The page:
High-tech, other exports may find easier going in US effort to cut red tape
Boston — America's high-tech industry and other exporters may see bureaucratic red tape and time delays diminish soon - even though Congress remains deadlocked on the issue of how best to rewrite export regulations.
The Commerce Department, which has primary authority in export control matters, is pushing ahead with a series of initiatives aimed at streamlining the export license review process and further decontrolling certain United States goods, according to William T. Archey, acting assistant secretary for trade administration at the Commerce Department.
The push will occur even if Congress fails to enact the proposed updated Export Administration Act. The act, which regulates exports of US goods on the basis of national security, foreign policy, or short supply, is foundering in a deeply split House-Senate conference committee.
The export act is designed in part to prevent the flow or diversion of sensitive US high technology that might ultimately be used to help upgrade the Soviets' most sophisticated weapons systems.
''If there is no act, we will take as a starting point what would have been in the act,'' Mr. Archey told executives at a Boston hearing Tuesday.
He was referring to a provision in the proposed export act calling for establishment of a government system to permit the decontrol of strategic goods that have already been determined to be widely available overseas.
The provision would call on government to determine the ''foreign availability'' of controlled goods. If comparable goods were found to be widely available to the Soviets from non-American sources, the goods would be considered for decontrol and would then not need export licenses to be sold abroad.
''We think this is a very important area that has been long ignored, and we are not going to ignore it anymore,'' Archey said.
According to John Boidock, director of the Commerce Department's Office of Export Administration, the department conducted six ''foreign availability'' investigations this year. The number of investigations is expected to rise next year. Archey says the department has already hired 18 members of an expected new staff of 24 to conduct foreign availability reviews. A formal proposal on a new program is expected to be completed by December.
Mr. Archey says delays in processing export license applications have been substantially reduced. American exporters had complained that delays in receiving licensing authorizations left them at a competitive disadvantage with foreign companies able to guarantee faster delivery.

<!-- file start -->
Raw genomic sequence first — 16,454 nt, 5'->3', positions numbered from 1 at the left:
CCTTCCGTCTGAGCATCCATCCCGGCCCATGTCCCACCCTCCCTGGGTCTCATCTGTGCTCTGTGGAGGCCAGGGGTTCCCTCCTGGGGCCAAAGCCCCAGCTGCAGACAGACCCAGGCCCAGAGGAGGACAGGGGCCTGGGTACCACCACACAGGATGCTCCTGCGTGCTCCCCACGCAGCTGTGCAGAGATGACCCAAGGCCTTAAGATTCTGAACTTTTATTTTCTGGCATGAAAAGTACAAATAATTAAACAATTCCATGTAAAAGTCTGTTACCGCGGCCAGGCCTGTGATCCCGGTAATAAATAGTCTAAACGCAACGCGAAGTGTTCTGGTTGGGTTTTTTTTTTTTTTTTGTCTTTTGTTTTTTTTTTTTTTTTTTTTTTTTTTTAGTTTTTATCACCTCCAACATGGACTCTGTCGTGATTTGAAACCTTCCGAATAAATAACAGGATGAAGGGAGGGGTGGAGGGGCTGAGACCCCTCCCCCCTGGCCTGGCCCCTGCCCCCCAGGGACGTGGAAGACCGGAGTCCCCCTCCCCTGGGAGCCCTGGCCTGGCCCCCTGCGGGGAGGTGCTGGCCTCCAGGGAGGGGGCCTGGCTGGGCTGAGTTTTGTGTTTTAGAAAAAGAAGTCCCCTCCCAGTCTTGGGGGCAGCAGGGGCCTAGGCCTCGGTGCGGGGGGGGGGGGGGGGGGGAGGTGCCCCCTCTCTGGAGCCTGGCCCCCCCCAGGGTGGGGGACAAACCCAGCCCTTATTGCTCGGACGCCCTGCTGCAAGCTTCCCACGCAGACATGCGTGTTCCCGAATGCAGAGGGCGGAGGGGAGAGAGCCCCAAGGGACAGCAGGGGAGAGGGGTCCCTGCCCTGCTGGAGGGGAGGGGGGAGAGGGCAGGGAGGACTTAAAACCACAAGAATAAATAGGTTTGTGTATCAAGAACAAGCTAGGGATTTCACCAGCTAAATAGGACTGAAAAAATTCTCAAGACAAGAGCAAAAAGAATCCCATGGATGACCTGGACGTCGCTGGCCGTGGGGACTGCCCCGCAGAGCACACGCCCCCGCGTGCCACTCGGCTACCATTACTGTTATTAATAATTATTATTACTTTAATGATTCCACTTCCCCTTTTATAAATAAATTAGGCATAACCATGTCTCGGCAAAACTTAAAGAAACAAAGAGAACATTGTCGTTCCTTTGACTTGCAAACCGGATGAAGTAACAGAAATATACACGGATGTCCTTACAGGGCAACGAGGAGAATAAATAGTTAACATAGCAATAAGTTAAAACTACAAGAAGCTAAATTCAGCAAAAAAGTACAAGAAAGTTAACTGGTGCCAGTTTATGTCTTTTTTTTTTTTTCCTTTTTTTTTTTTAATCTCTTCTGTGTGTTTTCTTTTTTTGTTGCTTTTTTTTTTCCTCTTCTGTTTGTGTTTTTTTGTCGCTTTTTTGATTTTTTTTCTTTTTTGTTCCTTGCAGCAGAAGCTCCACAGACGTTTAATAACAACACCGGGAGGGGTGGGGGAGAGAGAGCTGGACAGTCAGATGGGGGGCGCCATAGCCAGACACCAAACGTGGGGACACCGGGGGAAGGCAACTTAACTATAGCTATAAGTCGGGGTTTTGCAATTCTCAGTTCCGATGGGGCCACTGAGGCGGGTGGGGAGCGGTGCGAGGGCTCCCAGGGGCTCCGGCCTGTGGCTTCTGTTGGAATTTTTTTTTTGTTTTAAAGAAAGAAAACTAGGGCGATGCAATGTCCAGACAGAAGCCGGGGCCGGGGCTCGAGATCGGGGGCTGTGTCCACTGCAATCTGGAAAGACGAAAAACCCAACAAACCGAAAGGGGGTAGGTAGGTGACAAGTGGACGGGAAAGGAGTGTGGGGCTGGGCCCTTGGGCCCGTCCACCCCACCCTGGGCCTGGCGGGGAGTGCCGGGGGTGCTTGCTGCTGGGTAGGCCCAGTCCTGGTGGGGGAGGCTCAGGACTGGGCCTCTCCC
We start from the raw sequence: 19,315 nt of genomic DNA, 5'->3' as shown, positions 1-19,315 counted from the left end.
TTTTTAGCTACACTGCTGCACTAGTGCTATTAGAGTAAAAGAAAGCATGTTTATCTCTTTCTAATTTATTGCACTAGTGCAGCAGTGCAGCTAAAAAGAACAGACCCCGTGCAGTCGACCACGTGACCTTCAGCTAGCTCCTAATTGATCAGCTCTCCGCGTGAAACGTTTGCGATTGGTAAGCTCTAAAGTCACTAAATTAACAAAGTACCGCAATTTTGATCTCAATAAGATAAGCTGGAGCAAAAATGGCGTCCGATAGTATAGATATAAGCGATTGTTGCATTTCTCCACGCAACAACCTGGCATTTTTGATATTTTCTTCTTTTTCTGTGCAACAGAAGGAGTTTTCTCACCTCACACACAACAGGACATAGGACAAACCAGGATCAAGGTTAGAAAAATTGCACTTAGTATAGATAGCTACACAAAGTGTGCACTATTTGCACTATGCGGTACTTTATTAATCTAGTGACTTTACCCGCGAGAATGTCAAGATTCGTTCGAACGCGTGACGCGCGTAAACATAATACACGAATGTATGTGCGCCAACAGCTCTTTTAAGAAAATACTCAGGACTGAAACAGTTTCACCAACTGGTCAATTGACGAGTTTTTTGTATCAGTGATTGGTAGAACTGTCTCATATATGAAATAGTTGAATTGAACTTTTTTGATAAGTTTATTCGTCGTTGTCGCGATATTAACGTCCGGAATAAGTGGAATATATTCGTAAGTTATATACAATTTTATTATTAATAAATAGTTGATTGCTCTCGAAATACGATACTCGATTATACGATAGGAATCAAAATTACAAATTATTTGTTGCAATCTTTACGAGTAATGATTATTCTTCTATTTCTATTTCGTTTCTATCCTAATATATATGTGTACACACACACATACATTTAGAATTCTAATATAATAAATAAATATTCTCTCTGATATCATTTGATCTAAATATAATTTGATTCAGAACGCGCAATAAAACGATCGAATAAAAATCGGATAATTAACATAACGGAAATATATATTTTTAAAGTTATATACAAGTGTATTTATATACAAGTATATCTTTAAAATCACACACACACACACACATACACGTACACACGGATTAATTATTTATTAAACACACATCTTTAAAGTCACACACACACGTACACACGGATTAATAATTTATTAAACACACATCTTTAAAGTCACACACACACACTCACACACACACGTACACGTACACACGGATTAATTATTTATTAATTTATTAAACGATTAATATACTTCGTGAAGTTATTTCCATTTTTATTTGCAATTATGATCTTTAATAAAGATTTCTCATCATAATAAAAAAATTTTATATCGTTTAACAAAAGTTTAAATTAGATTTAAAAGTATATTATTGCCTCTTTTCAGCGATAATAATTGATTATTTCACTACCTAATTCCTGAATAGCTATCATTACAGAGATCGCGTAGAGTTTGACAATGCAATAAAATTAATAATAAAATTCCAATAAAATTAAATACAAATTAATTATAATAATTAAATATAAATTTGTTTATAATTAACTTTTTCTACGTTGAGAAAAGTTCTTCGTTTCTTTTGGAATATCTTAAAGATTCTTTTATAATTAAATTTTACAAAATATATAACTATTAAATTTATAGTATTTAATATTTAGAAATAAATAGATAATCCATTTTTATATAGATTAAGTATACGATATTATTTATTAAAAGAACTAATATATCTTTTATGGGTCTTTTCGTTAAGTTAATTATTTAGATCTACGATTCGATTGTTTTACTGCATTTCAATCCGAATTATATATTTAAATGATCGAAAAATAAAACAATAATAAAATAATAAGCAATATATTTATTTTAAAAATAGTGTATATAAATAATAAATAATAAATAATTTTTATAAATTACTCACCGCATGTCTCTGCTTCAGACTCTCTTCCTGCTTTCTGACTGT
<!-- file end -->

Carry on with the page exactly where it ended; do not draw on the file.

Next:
In an effort to ease the problem, Commerce streamlined its license review procedure. Archey says that as of this month the department is processing some 80 percent of Western-world export licenses in 15 days or less. Last February such licenses took 40 to 45 days for review.
The department expects to receive some 140,000 individual requests for export licenses this year. Last year, roughly 95,000 such applications were filed.
Archey's comments came during a Commerce Department hearing on the department's proposed regulations governing multiple shipments of high-technology goods overseas - so-called distribution licenses. The department is in the process of conducting a series of hearings with high-technology officials to record their concerns about the new regulations. In addition to Boston, hearings have been scheduled in Minneapolis, Dallas, and San Francisco.
The new regulations mark a shift in philosophy toward emphasizing company responsibility to ensure that sensitive US products are not diverted to the Soviet Union. The rules basically call for companies doing business overseas to establish an internal control system, to educate and identify key personnel involved in the control effort, and to notify their customers that controlled US goods are not to be diverted.
Some executives from high-tech companies say the proposed regulations may discriminate against small firms that may not be able to satisfy current criteria to qualify for a distribution license. The regulations, expected to be operative by Jan. 15, include provisions for Commerce Department audits of company compliance.
This year department officials will randomly audit some 50 companies. Next year 100 will be audited, Archey says.
Some 750 American companies now operate with the use of distribution licenses. They earn an estimated $20 billion a year in overseas sales.
In January, the Commerce Department proposed an initial set of new distribution license regulations that would have required companies to assemble lists of overseas customers and obtain written certifications from customers that they would not reexport goods controlled to protect US security.
The initial proposal was dumped after the department received 250 negative letters from industry as well as negative responses from nine foreign countries. Archey says the new regulations do not represent a ''backing off'' by the department from the tough first regulations. Rather, he says, the new rules further enhance US security by being easier to administer and more effective.
''We don't think that national security and the right of American companies to do business overseas is necessarily a conflict,'' Archey says. ''I have yet to meet a businessman who doesn't think we need an export control policy.''